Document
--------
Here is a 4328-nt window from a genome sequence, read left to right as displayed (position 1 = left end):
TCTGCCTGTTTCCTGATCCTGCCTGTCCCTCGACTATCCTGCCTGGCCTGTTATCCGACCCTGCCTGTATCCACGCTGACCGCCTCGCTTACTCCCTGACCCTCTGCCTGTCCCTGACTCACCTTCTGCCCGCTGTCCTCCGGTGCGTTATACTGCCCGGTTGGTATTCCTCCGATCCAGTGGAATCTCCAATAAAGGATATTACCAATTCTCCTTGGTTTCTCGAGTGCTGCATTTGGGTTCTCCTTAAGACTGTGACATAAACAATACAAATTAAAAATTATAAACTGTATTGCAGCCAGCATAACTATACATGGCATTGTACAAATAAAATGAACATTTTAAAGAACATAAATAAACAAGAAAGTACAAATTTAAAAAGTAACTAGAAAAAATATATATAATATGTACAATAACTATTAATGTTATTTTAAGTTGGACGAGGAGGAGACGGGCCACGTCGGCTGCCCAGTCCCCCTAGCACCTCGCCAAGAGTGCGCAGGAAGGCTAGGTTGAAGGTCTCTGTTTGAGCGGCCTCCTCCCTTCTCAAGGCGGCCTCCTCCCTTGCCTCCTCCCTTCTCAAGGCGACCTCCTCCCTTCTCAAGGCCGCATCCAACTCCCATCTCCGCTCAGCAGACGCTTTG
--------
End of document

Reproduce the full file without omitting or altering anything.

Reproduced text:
Here is a 4328-nt window from a genome sequence, read left to right as displayed (position 1 = left end):
TCTGCCTGTTTCCTGATCCTGCCTGTCCCTCGACTATCCTGCCTGGCCTGTTATCCGACCCTGCCTGTATCCACGCTGACCGCCTCGCTTACTCCCTGACCCTCTGCCTGTCCCTGACTCACCTTCTGCCCGCTGTCCTCCGGTGCGTTATACTGCCCGGTTGGTATTCCTCCGATCCAGTGGAATCTCCAATAAAGGATATTACCAATTCTCCTTGGTTTCTCGAGTGCTGCATTTGGGTTCTCCTTAAGACTGTGACATAAACAATACAAATTAAAAATTATAAACTGTATTGCAGCCAGCATAACTATACATGGCATTGTACAAATAAAATGAACATTTTAAAGAACATAAATAAACAAGAAAGTACAAATTTAAAAAGTAACTAGAAAAAATATATATAATATGTACAATAACTATTAATGTTATTTTAAGTTGGACGAGGAGGAGACGGGCCACGTCGGCTGCCCAGTCCCCCTAGCACCTCGCCAAGAGTGCGCAGGAAGGCTAGGTTGAAGGTCTCTGTTTGAGCGGCCTCCTCCCTTCTCAAGGCGGCCTCCTCCCTTGCCTCCTCCCTTCTCAAGGCGACCTCCTCCCTTCTCAAGGCCGCATCCAACTCCCATCTCCGCTCAGCAGACGCTTTG